The U.S. dollar will likely extend its rally against the Japanese yen this week after a forecast-beating November jobs report built the case for an early withdrawal of Federal Reserve stimulus measures, possibly as soon as this month, a CNBC survey shows.
According to CNBC's latest currency market sentiment poll of currency traders, analysts and strategists, 63 percent (12 out of 19) of respondents believe the U.S. dollar will rise this week.
Nearly 32 percent (6 out of 19 respondents) say the dollar will fall, while one expects the dollar to trade around current levels.
U.S. employers added 203,000 new jobs in November, exceeding expectations, while the jobless rate fell to a five-year low of 7.0 percent, the Labor Department said on Friday.
In reaction, the dollar failed to mount a broad-based rally against competing currencies, instead losing ground against the , , Swiss franc and commodity currencies.
However, the greenback rose against the Japanese yen, hitting a session peak of 102.93, not far from a six-month high of 103.37 yen set earlier last week.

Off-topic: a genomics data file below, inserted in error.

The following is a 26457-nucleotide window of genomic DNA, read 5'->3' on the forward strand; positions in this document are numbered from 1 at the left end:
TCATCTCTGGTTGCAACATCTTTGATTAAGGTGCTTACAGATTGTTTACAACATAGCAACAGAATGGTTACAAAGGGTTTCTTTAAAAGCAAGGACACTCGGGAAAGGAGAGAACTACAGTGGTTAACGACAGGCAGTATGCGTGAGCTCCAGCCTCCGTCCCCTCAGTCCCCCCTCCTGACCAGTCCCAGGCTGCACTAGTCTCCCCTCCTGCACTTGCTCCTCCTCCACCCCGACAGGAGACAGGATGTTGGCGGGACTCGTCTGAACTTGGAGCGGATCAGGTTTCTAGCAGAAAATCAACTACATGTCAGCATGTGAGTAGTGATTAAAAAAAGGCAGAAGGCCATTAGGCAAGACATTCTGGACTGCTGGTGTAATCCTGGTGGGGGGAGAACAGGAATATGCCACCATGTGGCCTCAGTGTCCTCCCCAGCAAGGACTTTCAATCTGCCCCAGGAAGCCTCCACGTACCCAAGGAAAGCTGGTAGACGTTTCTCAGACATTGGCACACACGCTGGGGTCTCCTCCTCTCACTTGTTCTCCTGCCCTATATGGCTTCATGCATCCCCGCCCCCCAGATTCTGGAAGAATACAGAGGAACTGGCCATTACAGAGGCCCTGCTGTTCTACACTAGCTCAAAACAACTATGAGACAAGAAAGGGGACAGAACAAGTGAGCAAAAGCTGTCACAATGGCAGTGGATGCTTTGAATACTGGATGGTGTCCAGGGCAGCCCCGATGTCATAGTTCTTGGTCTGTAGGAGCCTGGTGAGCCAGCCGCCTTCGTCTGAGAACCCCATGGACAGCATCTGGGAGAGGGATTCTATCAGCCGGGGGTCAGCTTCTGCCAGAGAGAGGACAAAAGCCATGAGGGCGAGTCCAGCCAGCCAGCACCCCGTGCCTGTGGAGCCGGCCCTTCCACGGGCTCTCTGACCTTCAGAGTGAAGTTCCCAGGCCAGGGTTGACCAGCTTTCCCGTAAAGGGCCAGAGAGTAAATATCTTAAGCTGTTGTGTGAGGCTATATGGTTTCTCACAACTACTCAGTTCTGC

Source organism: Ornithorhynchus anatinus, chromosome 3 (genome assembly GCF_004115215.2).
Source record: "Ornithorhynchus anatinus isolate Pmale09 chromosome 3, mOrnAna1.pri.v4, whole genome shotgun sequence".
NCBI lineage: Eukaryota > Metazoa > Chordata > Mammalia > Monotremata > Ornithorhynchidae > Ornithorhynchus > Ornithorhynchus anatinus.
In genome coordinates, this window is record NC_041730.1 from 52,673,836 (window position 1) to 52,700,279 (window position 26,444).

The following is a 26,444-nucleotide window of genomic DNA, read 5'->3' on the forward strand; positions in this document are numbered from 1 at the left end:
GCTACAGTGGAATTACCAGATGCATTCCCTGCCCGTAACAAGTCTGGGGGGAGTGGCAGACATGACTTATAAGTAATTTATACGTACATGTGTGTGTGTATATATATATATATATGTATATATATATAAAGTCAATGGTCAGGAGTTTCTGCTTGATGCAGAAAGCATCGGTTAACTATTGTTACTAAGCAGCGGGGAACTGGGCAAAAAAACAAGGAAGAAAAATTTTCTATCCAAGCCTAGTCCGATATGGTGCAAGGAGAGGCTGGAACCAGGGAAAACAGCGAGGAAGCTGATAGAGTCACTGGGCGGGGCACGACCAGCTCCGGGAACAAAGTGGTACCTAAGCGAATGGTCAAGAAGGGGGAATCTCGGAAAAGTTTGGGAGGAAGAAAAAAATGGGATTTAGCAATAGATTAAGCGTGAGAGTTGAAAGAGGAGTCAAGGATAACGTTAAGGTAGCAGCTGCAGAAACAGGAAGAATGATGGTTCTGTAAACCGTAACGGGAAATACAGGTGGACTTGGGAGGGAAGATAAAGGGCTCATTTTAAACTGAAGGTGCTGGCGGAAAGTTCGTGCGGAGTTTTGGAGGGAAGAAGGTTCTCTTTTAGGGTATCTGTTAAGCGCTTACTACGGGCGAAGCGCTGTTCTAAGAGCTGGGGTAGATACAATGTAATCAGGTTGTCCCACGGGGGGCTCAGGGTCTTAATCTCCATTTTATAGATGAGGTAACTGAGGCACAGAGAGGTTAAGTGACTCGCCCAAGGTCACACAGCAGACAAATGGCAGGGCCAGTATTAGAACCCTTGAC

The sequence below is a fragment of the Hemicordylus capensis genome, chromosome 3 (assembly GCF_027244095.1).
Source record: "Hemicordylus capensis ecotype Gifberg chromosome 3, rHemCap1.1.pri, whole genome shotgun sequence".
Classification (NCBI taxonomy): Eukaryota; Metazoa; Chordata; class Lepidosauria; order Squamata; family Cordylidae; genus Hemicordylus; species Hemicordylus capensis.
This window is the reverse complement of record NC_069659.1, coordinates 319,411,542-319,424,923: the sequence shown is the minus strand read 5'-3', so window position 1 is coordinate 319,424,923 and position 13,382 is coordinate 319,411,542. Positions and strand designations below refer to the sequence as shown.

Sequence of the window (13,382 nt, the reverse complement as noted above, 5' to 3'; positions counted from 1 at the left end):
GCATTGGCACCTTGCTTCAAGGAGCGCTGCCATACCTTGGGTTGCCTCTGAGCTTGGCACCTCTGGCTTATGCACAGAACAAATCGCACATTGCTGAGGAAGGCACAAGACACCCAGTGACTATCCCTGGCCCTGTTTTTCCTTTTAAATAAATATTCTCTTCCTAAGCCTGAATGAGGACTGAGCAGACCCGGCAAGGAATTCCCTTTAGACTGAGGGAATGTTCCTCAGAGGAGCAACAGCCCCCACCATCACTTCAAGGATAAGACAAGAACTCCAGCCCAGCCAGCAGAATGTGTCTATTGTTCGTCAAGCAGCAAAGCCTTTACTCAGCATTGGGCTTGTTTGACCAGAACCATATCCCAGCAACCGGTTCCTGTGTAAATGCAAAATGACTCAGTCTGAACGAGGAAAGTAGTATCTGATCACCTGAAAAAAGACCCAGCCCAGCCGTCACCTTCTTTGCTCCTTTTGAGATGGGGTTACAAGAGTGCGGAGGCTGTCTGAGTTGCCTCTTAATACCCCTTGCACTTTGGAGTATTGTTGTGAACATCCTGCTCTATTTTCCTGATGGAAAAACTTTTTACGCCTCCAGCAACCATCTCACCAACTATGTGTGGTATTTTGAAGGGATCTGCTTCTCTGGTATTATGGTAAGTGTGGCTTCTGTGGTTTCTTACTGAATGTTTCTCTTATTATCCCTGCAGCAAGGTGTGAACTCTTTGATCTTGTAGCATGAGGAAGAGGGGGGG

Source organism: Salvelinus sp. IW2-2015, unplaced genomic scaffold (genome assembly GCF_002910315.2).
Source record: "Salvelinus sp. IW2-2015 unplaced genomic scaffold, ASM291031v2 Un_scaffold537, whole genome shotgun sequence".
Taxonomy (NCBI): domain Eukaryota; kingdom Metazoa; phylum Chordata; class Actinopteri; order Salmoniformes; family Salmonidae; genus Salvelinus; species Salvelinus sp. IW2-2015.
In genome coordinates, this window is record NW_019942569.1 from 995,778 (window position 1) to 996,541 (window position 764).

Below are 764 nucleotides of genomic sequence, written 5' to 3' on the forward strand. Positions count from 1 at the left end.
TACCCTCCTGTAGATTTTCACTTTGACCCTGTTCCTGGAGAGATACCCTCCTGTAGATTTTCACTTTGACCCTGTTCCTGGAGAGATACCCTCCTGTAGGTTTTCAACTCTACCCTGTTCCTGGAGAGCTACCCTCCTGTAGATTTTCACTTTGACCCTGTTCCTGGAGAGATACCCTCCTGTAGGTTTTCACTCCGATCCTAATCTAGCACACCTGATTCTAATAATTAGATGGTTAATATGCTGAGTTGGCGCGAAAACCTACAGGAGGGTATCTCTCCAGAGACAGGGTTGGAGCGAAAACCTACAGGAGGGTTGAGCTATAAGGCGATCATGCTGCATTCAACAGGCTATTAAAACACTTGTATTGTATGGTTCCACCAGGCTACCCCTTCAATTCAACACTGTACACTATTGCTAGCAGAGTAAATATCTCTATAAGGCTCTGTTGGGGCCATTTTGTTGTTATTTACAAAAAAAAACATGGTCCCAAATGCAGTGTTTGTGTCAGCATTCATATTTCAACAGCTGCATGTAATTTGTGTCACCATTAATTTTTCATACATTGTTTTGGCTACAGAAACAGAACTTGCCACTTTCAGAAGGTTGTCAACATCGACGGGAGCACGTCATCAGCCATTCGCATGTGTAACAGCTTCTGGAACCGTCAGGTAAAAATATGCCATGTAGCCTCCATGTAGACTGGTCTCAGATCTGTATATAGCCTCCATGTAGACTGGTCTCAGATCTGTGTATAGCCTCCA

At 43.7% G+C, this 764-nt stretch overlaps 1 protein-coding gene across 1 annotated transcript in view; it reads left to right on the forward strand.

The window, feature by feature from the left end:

U.S. Treasury prices retreated following the data, sending the benchmark 10-year yield to 2.85 percent at the close, indicating the bond market at least may be sensing an earlier Fed taper. Higher yields in turn helped fuel the move in the dollar against the yen amid the greenback's decline against its European counterparts.
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The FOMC (Federal Open Market Committee, the Fed's monetary policy-setting body) will agree at its January 28-29 meeting to start cutting bond purchases while an earlier move at the December 17-18 FOMC meeting "should not be ruled out" either, according to UBS.
"In our view currency markets have become too pessimistic on the dollar's near-term prospects," UBS' Chief Currency Strategist Mansoor Mohi-uddin said in a commentary after the payrolls. The Fed is "increasingly close to tapering," he added. "Don't sell dollars."
However, the divergent reactions in the major currency pairings on Friday suggest currency markets are still not entirely convinced that the Fed may wind down bond purchases in December or January despite Friday's upbeat jobs numbers.
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"The report does not seem to have made a decisive case for a December tapering," said Nick Bennenbroek, head of currency strategy at Wells Fargo & Co. in New York. "The market is still centered on a January to March tapering, with which I broadly concur.
The initial U.S. dollar strength in response to the report was quickly reversed and, in the near-term, the U.S. dollar may trade with a defensive tone."
— By CNBC's Sri Jegarajah. Follow him on Twitter @cnbcsri